While I agree with many of the points of the recent iMediaConnection article, “The Shortcomings of Facebook â€˜Likes’,” particularly the idea that campaigns-social or otherwise-shouldn’t put all of their faith into one medium or another, I think comparing SMS to Likes is like comparing apples to car batteries. They are completely different.
SMS costs money, requires engagement and has a definite “ask” for the consumer, unlike a “like.” SMS wants the end user to do something and gives them something in return, usually a coupon or special offer. A “like” is nothing like that. Additionally, the “value” when social media is combined with mobile is unpredictable and faulty. Social media can be an important part of an advertising campaign, but should not be its entire focus.
Consider what social media provides the end user: In some cases, interaction with a brand. What exactly xactly does that mean? Unless companies are taking advantage of Facebook deals or offering Facebook-only coupons (there are some large national brands that do this well, such as Gap and CVS), SMS is going to have a higher value-and a higher ROI for the campaign.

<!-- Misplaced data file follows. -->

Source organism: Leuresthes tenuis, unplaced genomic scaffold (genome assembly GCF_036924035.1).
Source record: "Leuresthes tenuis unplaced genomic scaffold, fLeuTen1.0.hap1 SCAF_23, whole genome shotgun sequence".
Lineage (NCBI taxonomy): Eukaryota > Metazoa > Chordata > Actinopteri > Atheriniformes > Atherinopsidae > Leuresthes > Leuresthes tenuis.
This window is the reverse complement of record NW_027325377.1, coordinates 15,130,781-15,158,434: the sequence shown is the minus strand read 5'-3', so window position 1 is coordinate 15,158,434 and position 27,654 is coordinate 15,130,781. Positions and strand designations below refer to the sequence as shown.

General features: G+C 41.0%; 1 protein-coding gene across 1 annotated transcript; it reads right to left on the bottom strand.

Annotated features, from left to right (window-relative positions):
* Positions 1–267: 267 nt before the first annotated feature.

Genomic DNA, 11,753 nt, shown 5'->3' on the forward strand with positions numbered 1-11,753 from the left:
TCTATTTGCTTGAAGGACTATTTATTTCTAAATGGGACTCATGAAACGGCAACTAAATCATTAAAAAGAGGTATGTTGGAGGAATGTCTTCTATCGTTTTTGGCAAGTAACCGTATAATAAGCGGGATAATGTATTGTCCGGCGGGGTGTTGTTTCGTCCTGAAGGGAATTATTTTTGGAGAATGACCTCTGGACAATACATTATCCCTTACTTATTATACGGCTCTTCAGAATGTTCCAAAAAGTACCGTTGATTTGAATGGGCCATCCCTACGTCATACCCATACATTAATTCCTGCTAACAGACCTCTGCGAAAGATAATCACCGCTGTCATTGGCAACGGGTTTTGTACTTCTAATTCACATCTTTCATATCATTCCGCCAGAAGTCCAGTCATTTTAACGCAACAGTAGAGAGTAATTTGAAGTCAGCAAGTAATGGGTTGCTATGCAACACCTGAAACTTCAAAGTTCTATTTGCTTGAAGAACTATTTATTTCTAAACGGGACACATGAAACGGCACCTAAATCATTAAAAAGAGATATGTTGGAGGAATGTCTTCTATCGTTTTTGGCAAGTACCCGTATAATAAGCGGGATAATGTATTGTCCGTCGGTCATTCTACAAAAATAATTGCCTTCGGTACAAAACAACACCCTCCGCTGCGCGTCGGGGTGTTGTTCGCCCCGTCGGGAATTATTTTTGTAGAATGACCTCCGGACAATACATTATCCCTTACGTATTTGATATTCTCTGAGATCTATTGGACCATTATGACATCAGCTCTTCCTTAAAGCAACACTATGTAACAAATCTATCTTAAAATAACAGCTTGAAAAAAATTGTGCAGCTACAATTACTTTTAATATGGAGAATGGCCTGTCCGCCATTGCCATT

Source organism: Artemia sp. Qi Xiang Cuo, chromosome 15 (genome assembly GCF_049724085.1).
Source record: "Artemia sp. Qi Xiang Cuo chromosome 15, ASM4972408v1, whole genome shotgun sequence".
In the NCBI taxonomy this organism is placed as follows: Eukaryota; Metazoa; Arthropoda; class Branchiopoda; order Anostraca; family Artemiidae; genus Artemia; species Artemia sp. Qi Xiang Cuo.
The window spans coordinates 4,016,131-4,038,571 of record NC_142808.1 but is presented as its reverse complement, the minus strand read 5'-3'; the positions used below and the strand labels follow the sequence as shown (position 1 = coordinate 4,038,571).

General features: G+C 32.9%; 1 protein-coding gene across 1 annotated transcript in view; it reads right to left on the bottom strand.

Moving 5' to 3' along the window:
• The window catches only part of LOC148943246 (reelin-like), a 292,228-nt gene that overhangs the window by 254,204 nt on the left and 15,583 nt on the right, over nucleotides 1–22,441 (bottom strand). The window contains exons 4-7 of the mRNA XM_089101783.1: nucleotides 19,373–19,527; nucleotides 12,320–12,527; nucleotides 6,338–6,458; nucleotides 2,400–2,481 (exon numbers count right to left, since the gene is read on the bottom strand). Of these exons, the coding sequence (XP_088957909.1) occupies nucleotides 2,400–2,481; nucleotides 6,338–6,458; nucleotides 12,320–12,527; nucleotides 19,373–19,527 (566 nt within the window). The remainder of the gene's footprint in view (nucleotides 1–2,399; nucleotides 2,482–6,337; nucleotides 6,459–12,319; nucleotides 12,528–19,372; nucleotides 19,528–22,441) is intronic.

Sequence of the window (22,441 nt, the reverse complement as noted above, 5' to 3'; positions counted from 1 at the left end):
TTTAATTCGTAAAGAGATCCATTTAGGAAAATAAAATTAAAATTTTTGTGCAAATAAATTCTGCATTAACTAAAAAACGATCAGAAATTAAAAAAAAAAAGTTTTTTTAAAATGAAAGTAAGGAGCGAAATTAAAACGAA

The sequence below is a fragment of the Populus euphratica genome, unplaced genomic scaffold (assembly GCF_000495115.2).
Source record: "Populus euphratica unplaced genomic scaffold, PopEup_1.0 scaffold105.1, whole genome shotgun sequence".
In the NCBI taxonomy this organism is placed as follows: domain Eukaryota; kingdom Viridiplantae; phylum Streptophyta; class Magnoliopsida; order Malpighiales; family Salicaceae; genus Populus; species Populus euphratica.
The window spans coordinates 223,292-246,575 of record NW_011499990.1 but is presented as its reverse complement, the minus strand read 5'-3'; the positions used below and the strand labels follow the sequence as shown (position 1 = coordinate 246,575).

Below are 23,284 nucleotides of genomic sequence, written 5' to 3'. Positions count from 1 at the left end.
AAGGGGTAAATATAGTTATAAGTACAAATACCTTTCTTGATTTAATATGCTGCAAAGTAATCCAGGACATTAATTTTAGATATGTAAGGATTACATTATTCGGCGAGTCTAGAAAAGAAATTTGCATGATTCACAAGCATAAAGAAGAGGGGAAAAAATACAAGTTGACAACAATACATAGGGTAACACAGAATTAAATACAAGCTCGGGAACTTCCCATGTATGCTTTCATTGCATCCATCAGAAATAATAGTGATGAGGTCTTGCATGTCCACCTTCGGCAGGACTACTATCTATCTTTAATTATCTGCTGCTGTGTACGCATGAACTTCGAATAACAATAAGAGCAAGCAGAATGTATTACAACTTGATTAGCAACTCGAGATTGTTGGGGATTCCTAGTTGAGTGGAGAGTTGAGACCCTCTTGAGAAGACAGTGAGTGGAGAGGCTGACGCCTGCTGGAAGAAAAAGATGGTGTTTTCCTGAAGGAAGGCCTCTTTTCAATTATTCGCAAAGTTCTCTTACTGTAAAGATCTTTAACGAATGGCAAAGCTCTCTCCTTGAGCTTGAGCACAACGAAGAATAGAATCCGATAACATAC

I also agree strongly with this statement in the article: “Brands are winning fans, but without mobile marketing they are losing a generation of buyers. SMS provides five to ten times increased conversion rates over social and traditional campaigns. If your brand is still on the sidelines as it relates to mobile, the best place to start is with SMS. Tying it in with your other media is a sure way to determine if your collective campaign’s efforts are winning conversions. â€˜Likes’ alone will only get you half-way there.”
“Half-way there” is a little too optimistic in our experience. We’ve had much better results with mobile to date than with Facebook-only campaigns, though we’ve done them at a client’s insistence. Luckily, the “shiny new object” appeal of Facebook isn’t quite as shiny after we provide clients with end-of-campaign detailed reports and cost-benefit analysis. Once we demonstrate that the conversion rate on a Facebook portion of a campaign is a ROI nightmare by comparison to display, mobile, and other aspects of the campaign, our clients tend to join us on the side of caution when it comes to putting all of their ad dollars into garnering “likes” on Facebook.